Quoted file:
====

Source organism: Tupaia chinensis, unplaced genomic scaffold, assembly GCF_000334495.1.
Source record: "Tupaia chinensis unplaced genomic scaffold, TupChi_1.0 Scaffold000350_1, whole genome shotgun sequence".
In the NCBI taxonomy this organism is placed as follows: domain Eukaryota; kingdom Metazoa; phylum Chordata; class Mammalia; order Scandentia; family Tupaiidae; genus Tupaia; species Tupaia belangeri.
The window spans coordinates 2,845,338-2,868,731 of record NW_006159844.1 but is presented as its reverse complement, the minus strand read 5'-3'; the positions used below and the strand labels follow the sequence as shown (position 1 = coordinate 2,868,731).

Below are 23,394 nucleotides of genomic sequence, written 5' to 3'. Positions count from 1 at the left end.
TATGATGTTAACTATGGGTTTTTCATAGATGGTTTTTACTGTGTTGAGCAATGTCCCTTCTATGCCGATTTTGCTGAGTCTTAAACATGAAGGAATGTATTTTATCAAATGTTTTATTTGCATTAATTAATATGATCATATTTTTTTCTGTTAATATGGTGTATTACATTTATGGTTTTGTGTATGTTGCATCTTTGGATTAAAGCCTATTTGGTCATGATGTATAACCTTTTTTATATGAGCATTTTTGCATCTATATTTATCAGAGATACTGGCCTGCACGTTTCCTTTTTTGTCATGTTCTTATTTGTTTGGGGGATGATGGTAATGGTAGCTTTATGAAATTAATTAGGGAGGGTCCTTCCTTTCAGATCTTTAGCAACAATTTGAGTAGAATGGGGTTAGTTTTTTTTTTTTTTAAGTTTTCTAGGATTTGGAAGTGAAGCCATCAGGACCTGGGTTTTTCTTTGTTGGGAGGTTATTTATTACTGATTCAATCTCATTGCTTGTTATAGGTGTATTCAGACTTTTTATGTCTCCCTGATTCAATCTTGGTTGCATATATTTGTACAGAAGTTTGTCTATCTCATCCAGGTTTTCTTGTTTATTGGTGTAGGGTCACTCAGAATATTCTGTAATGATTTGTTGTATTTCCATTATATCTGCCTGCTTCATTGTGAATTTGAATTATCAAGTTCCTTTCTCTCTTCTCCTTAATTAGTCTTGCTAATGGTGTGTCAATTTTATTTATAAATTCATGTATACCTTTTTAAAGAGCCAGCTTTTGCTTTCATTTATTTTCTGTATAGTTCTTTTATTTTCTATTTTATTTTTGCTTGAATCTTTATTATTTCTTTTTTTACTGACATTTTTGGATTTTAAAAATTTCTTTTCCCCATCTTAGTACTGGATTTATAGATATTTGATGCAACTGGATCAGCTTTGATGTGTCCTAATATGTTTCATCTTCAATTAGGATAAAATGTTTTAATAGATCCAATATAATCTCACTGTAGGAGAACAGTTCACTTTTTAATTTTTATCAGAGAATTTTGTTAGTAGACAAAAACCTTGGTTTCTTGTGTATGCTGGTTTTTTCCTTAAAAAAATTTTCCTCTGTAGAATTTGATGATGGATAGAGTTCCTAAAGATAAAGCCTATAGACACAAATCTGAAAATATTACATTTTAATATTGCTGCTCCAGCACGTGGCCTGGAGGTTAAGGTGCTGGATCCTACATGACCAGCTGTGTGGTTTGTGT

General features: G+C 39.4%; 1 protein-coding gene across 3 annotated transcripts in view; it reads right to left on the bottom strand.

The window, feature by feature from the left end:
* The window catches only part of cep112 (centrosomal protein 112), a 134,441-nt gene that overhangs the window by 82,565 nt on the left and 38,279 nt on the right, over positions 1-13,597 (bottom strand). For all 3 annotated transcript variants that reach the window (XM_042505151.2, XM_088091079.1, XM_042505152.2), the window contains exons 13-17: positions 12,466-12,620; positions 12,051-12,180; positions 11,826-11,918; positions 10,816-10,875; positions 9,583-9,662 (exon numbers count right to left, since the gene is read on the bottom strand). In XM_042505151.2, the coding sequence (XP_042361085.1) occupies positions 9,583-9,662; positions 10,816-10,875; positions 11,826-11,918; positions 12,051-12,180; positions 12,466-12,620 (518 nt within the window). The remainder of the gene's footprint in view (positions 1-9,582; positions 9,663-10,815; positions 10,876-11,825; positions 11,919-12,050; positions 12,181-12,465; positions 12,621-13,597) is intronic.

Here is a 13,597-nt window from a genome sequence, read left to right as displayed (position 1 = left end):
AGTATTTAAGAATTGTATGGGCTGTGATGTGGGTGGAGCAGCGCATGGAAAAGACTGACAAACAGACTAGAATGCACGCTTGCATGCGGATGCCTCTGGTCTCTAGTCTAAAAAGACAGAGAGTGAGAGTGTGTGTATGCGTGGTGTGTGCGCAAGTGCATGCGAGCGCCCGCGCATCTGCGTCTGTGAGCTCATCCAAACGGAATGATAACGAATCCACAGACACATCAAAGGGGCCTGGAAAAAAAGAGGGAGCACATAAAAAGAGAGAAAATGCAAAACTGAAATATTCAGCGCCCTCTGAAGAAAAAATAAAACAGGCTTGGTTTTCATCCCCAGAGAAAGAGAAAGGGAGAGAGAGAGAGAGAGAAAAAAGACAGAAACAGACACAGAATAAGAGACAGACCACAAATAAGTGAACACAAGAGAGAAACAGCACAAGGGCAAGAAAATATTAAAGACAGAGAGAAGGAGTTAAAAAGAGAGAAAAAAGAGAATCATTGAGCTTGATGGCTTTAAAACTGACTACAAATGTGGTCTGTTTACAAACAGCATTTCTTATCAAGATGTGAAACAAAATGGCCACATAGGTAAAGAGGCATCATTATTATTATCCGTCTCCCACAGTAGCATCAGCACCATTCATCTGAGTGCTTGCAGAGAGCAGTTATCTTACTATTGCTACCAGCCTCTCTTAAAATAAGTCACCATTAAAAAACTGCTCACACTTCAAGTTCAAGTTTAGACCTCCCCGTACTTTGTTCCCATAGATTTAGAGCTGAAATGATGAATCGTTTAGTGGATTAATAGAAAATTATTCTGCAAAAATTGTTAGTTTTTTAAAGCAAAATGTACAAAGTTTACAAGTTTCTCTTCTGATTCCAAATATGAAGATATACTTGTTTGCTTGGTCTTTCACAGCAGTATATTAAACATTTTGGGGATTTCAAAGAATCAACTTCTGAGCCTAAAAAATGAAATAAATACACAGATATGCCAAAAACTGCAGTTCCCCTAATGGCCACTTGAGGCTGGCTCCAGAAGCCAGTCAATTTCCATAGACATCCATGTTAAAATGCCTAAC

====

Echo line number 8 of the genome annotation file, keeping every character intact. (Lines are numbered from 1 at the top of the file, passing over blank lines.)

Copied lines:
The window, feature by feature from the left end: